Opinion: The politics of safety

Legislation and rhetoric will not make us safe
By: Matt Kramer
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Two explosions in Belgium rocked a Brussels airport and metro station on March 22, killing more than 30 people and injuring hundreds. The attackers names are unimportant, they don't deserve our recitation. As in the Paris attacks, and the long string of terror strikes that have grown into a semi-monthly fixture in the post 9/11 world the well known response has come. Presidents and leaders of various nations, news pundits and media commentators all lend their voices to a chorus calling out for unity and strength in the face of adversity and terror, a rallying cry to stand up against those who would take away our freedom and seek to sow seeds of fear in the minds of the West. They decry such acts of violence and insist they have no place in religion or society. They call for measures to be taken immediately to makes us safer. Politicians in both major parties insist that we must take measures to create more security and to punish those responsible for such atrocities.


The narrative is always the same. Whether some troubled outsider shoots up a group of innocents, or blows himself up in twisted hopes of paradise or some other cause. Be it Anders Brevik, James Holmes, the Tsarnaevs or Daesh (the so called Islamic State), after any school shooting, theater shooting, mass murder, terror attack or mass tragedy the cry inevitably comes. Let us legislate! Whether advocating a new bombing campaign in one of a dozen countries from North Africa to the western edge of India, or increased surveillance of our neighbors, or an outright ban on guns, or as Ted Cruz has called for “patrolling and securing Muslim neighborhoods,” the reaction comes.


As reported by BBC News Secretary of State John Kerry stated on March 25, “We will not be intimidated, we will not be deterred… we will not rest until we have eliminated (Daesh's) nihilistic beliefs and cowardice from the face of this earth.”


This is great rhetoric and it sounds powerful but it won't stop the next attack; No matter the amount of 'Je Suis' sentiment or declarations of intent. The 'War on Terror' has been waged for 15 years and we are seeing more terrorism in the West than at any other point in the contemporary era. Our problem is that we are in a post war age and we refuse to recognize it. The world no longer engages in proper warfare, we are engaged only in operations and ideology. Warfare proper has a defined enemy, a definite objective and goals. Technology and ideological fanaticism have erased this as a factor of the contemporary world. A terrorist blowing himself up in a crowded urban center is not a battle and neither is a drone striking a target or causing collateral damages.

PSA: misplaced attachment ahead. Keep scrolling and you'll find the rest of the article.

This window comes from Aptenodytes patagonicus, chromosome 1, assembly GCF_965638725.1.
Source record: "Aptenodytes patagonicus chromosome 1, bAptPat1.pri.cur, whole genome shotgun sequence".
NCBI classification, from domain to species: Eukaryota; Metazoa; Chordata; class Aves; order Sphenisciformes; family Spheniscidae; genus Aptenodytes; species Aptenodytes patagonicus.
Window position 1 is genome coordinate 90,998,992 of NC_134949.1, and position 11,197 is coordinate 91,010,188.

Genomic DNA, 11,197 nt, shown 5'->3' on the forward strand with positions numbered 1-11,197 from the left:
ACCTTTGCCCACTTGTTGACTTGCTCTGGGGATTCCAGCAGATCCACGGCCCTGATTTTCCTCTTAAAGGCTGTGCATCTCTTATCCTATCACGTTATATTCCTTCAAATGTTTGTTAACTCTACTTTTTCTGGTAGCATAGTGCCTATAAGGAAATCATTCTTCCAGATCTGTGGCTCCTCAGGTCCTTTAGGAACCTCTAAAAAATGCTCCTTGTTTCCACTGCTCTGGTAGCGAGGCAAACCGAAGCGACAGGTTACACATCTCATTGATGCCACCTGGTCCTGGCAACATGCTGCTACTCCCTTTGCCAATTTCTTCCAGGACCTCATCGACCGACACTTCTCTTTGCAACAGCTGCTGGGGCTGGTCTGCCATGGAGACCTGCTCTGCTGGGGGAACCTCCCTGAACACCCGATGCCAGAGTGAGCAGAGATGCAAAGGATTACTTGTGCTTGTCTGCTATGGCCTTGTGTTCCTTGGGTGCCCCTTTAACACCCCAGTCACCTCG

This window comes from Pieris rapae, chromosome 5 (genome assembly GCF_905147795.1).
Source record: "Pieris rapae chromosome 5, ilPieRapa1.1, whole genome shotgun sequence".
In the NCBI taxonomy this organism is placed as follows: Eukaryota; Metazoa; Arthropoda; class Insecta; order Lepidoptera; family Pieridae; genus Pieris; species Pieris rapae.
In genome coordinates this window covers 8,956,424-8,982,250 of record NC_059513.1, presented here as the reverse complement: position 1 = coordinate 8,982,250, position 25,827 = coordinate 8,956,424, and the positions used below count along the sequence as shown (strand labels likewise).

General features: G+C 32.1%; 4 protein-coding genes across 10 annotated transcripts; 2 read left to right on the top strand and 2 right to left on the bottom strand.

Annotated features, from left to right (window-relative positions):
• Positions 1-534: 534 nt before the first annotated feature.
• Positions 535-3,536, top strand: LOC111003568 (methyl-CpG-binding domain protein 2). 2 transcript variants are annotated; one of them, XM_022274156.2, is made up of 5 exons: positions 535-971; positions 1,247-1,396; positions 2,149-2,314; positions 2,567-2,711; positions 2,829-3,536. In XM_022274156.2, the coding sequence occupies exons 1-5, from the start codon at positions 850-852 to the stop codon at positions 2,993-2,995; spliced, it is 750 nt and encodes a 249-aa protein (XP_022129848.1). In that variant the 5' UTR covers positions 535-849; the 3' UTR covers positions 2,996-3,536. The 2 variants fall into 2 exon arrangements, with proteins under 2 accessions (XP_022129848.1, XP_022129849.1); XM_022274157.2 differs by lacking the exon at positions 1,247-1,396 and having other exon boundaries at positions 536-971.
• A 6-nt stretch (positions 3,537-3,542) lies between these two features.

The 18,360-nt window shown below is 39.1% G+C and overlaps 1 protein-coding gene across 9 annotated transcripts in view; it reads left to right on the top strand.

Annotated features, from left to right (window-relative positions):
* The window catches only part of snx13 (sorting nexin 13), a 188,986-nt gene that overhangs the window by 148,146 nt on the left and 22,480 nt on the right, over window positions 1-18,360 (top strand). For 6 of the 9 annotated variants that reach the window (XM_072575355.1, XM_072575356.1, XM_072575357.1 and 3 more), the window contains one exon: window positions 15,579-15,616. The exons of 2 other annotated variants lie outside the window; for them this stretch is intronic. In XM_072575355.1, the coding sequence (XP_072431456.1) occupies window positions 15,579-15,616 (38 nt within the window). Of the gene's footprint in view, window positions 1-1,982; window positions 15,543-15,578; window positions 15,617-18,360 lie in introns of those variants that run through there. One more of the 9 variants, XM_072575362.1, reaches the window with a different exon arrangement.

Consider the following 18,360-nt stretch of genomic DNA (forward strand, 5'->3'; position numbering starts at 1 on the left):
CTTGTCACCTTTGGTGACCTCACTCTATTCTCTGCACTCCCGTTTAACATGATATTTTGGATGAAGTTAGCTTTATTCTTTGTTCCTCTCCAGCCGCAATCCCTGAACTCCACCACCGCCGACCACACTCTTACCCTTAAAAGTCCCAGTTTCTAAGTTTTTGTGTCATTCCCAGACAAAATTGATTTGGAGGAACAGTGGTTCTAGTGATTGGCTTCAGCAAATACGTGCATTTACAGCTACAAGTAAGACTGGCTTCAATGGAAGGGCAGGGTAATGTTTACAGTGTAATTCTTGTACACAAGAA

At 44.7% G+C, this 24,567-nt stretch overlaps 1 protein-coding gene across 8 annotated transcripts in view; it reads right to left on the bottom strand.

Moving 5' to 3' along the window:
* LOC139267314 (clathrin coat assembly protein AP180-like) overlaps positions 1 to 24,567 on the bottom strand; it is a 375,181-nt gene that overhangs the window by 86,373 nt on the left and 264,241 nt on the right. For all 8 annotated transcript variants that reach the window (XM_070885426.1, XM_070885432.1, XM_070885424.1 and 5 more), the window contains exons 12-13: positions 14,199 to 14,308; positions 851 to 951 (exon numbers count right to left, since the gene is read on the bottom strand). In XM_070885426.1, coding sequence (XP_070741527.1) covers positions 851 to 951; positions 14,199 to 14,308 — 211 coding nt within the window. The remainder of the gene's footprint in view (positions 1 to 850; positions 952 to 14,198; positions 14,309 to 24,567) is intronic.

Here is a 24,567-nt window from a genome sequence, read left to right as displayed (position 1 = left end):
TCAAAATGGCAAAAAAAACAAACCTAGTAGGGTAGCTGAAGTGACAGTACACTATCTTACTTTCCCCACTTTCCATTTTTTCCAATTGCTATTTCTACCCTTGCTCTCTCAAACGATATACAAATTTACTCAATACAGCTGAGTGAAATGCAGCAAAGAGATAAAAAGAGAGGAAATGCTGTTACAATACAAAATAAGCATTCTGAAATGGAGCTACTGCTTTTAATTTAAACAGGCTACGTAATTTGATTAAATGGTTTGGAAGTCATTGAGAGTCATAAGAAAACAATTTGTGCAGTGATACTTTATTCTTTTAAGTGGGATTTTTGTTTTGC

The tendency toward violence simply cannot be curbed through legislation. Advanced precaution and security may prevent some attacks and certainly intelligence ought not to be dispensed with entirely. However, again and again someone will try and succeed; Some insane couple in San Bernardino, some suicide bomber in Brussels, some gunmen at a concert in Paris. We cannot legislate this away. The reality is, due to the unstoppable crash course train of socio-economic, political, cultural and religious currents of history and globalization this planet and civilization has hooked itself to, this is our world. It is not a safe world, and it never was. Freedom is a two-edged sword. The safest place in the world is arguably a solitary confinement cell in Pelican Bay. Life itself isn't safe. In a world where objective war is dead we are all on the battlefield. None of us are safe so let's stop trying to legislate away the last bits of our freedom and walk boldly and bravely into the night of uncertainty.


No amount of legislation, or call for bans on Muslims, gun laws, security measures or bombing campaigns will ever guarantee our safety. Let us declare, come what may that we will no longer judge our safety by terror alerts, by travel warnings, and color codes. Let us refuse to participate in reactionary politics and hatred. Grieve yes, give sympathy to the nations and peoples as they suffer. But grieve for the world and the future that we've found ourselves in, not for a lost sense of safety and innocence because the fact is when you took your first breath as an infant you accepted the raw danger of fate. Let us not ask what are we fighting for, but rather let us ask ourselves, if we legislate ourselves into ultimate safety, what now are we living for?